I like to think of Weld as having, on some level or other, a punk rock influence. Because of the very, very broad spectrum of artists the term “punk rock” encompasses, that could imply any number of things. It might be the D.I.Y. mentality of The Minutemen, the infectious enthusiasm of The Ramones, or the righteous indignation of The Clash–all those aspects lurk in the back of my mind when I think about our creative direction.
What it most certainly doesn’t mean is repeating Saturday Night Live’s mistake from Halloween of 1981, when they invited LA hardcore band FEAR to perform as their musical guest and inadvertently started a riot on national television. It wasn’t a mistake they’re likely to make twice.
First, some background. John Belushi was, like fellow casualty of addiction Lester Bangs, an enthusiast first and foremost. Unlike the famed rock critic, however, whose cultural omnivorousness was just beautifully profiled in the New Yorker, Belushi followed a more conventional path of pop culture addiction: he would become completely consumed with a trend or genre, only to burn out on it and move on to the next fix. When all that mattered to him musically was the blues, he used his status as a living icon to create, along with Dan Aykroyd, a persona that helped to revive it as a cultural force in America.
By 1981, he’d moved on to punk rock, and he decided that punk rock was going mainstream on Saturday Night Live. At the time, SNL was still reeling from Lorne Michaels’ departure in 1980, and wouldn’t begin to reclaim its status until Eddie Murphy’s meteoric rise to stardom a year later. Dick Ebersol, now in charge of the show, was desperate to reconnect with SNL’s countercultural roots, and no single person embodied that era more fully than John Belushi. In exchange for smirking his way through the cold open, Belushi was allowed to book FEAR, whom he’d actually produced in a lost session, for the musical guest.
FEAR–whose infamously acerbic frontman Lee Ving had been playing in a blues outfit called (I kid you not) Easy Love just a few years prior–didn’t have anything resembling a hit besides “New York’s Alright If You Like Saxophones,” which featured lines like ”New York’s alright if you wanna get pushed in front of a subway / New York’s alright if you like tuberculosis.” It seems like an LA act’s antipathy to New York wouldn’t be worth mentioning on its own, but here’s where the plot thickens.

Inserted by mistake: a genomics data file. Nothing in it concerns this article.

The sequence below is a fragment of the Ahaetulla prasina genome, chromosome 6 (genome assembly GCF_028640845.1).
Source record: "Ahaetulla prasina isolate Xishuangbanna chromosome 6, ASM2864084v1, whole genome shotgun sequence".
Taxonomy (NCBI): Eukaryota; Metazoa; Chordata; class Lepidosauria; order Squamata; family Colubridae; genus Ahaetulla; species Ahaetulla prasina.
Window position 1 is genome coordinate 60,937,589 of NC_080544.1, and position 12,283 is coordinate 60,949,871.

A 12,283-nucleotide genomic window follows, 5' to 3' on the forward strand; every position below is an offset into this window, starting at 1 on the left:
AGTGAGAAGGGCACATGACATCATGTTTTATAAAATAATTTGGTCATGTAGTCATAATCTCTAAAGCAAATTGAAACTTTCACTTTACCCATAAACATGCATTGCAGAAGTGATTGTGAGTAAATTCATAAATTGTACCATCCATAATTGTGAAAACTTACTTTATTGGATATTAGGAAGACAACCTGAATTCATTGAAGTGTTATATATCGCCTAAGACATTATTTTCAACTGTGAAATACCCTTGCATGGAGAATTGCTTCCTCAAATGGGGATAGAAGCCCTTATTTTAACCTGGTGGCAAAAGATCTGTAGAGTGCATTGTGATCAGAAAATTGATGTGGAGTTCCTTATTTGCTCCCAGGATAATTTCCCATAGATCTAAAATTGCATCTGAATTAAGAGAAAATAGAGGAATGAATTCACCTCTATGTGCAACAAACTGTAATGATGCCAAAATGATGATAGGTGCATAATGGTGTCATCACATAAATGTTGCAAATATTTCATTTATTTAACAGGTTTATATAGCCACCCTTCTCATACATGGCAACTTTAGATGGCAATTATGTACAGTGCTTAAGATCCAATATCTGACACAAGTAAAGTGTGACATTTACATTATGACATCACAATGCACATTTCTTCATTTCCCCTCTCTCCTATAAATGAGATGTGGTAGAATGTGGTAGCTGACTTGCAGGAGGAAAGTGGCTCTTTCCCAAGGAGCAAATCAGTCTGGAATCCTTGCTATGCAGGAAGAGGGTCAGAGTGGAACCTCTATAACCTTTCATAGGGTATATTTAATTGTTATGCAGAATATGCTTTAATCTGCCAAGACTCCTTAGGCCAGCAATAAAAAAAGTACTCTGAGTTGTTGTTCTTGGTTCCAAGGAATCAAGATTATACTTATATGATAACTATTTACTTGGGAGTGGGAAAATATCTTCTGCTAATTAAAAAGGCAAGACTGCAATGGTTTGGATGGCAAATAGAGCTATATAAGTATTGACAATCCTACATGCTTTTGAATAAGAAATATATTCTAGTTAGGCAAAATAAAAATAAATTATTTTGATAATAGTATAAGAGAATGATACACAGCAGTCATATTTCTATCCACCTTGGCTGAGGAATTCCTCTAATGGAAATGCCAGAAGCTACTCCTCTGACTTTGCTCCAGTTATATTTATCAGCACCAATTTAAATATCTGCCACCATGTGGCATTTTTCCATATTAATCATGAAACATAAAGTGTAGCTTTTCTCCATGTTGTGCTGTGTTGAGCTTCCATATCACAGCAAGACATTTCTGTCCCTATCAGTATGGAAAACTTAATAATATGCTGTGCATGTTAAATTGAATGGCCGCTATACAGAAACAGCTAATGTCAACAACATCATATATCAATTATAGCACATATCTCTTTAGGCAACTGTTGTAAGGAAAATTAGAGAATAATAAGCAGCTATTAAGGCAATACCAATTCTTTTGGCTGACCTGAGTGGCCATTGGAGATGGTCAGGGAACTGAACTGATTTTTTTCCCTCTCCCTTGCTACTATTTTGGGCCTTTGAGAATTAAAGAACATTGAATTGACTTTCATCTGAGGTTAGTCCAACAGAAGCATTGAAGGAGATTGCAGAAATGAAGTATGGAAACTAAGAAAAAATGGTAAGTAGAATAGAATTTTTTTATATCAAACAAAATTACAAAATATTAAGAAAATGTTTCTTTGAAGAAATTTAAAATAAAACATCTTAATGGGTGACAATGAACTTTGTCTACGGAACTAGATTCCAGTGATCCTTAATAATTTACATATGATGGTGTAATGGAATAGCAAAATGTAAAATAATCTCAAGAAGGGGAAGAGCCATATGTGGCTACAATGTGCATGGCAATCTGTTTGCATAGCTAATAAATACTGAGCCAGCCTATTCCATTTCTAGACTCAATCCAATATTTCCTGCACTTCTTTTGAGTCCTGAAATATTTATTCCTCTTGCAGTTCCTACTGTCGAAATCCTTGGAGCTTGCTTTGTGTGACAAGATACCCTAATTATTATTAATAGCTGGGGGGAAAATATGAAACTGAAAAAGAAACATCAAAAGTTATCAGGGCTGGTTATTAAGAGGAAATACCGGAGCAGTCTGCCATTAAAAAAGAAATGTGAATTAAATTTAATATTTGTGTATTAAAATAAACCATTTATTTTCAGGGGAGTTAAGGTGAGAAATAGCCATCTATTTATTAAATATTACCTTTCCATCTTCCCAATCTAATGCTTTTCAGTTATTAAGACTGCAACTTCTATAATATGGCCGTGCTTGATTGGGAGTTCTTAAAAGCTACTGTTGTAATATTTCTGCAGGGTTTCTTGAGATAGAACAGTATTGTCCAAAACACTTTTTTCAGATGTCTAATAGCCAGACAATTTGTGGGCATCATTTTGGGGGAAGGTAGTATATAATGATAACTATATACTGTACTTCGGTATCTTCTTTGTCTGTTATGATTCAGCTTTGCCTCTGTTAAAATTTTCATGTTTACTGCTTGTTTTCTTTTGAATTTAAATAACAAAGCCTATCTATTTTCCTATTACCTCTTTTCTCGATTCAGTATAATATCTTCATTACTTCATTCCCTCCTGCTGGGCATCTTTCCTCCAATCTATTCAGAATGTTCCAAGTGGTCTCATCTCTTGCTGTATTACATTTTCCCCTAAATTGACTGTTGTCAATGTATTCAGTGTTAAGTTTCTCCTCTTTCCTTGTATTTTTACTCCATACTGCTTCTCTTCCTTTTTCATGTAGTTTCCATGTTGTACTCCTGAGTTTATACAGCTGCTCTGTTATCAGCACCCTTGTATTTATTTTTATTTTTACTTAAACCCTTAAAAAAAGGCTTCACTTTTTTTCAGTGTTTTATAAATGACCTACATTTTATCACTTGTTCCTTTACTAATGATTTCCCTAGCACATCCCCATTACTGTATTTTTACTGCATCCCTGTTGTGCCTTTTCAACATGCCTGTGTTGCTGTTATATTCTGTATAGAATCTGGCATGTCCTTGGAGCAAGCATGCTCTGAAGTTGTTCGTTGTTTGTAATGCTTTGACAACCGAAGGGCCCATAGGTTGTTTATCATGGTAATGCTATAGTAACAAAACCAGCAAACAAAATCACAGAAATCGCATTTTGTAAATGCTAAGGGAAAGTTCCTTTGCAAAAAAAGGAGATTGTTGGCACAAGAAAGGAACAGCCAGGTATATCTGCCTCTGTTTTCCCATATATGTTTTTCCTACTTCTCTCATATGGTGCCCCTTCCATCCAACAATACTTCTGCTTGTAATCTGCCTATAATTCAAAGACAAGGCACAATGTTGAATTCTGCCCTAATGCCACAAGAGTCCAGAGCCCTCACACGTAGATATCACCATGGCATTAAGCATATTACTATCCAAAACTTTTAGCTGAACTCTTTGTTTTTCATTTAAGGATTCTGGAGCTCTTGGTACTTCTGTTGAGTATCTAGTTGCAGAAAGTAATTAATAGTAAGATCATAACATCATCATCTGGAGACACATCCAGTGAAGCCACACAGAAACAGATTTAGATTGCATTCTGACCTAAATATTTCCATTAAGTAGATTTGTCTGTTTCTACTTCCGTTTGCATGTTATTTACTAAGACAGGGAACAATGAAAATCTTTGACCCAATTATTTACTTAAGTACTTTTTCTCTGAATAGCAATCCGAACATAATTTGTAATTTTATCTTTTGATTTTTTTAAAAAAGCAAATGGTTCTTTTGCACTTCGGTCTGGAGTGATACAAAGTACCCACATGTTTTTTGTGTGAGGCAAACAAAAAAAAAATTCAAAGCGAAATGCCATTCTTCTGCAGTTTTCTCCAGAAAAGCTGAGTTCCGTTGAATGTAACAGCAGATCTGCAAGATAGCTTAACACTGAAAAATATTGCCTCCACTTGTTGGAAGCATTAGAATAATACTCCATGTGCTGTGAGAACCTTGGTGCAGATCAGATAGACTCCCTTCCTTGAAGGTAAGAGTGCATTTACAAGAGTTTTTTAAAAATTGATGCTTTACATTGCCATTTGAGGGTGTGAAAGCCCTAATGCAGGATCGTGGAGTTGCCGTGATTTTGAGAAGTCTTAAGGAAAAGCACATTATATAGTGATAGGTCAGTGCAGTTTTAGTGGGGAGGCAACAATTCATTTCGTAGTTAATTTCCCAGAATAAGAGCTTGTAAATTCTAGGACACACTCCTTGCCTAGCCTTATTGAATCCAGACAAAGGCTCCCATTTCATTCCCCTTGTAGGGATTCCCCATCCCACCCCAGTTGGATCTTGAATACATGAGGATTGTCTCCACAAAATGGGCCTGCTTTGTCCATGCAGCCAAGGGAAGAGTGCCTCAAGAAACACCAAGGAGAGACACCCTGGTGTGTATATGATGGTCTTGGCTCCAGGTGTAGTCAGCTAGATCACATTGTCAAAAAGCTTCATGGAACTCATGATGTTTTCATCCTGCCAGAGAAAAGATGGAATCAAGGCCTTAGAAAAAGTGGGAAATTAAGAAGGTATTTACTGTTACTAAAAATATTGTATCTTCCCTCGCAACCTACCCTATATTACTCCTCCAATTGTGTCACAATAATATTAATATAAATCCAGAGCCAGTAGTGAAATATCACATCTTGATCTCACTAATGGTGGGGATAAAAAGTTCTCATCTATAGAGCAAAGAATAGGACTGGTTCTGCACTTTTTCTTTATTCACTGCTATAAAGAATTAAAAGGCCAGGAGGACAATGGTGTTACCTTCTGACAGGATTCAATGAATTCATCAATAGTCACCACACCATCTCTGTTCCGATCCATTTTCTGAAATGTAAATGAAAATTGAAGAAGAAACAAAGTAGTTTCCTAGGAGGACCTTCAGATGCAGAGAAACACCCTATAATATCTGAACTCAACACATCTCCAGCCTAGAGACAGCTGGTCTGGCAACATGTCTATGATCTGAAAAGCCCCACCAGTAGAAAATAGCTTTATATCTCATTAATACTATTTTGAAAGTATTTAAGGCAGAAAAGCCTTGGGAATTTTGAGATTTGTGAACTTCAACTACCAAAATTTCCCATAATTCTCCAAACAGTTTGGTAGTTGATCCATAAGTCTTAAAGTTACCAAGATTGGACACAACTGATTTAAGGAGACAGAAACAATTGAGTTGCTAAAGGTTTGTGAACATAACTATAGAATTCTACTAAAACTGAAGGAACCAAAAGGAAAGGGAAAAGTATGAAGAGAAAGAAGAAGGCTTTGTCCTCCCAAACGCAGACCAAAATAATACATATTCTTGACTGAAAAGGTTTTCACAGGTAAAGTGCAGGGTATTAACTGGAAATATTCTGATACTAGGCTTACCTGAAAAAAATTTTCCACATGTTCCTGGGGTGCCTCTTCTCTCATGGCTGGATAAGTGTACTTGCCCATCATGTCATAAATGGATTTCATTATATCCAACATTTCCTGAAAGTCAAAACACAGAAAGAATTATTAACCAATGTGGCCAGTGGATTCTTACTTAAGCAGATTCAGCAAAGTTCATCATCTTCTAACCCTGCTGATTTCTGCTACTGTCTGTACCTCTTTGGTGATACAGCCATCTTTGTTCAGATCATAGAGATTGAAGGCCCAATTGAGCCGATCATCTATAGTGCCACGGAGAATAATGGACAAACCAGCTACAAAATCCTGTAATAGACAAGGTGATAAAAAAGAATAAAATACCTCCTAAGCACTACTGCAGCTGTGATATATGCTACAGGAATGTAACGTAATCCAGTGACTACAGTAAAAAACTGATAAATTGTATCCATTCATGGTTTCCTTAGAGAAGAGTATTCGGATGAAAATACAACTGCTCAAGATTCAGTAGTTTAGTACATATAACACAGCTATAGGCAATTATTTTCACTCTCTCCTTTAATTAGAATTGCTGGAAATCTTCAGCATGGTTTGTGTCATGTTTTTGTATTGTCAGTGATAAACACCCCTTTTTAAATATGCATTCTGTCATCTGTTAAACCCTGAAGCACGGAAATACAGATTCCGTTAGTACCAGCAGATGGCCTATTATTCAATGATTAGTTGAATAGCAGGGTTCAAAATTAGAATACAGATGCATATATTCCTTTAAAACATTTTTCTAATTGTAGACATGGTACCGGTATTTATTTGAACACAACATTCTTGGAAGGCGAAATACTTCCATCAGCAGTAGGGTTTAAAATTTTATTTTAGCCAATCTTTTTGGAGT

Belushi, in addition to booking FEAR, was also charged with providing the crowd. In part, this meant inviting old-school New York punks, many of them CBGB veterans, to 30 Rockefeller Plaza. Unfortunately for Dick Ebersol, however, Belushi outsourced many of his duties to Minor Threat frontman, founder of the Straight Edge movement, and proud DC native Ian MacKaye, then only 19 years old. MacKaye brought dozens of loyal (and rabidly anti-New York) skinheads along with him to serve as “dancers”, prompting 30 Rock security to lock the punks away in a room before the show to limit property damage.
This, of course, didn’t have quite the intended effect. Left to stew in their own juices for an hour, the “audience” stampeded out of their room earlier than intended, smashing water fountains, sinks, and mirrors on their way to the stage. Once they arrived to the shambolic strains of “New York’s Alright If You Like Saxophones,” FEAR’s mosh pit rapidly escalated into a full-scale riot, if you believe the sensational New York Post story about the fiasco. On Dick Ebersol’s end, SNL managed to air two and a half songs before cutting to commercial to avoid catching any more of MacKaye screaming profanity into a microphone.
That same Post story estimated a half a million dollars in property damage at 30 Rock, which is undoubtedly a hyperbolic exaggeration. 30 Rock spokesmen maintained that there was little to no damage caused, but for the punks who attended, the night has long since passed into the realm of legend. In punk folklore, it’s like the Ragnarok of the DC-New York feud, with battles waged on every level of 30 Rockefeller Plaza. In reality, it was just some kids in chains scurrying from the police in a skyscraper.
Is there some big lesson to be learned here? Some redemptive or fascinating angle? Not really–if anything, the story takes on tragic overtones when you inevitably connect the dots to Belushi’s overdose a few months later–except that sometimes, a story is just too good not to pass along.
All credit for discovering this insane piece of pop culture folklore is due to professional funny person and punk enthusiast Jake Fogelnest, whose new podcast The Fogelnest Files introduced me to this insane story.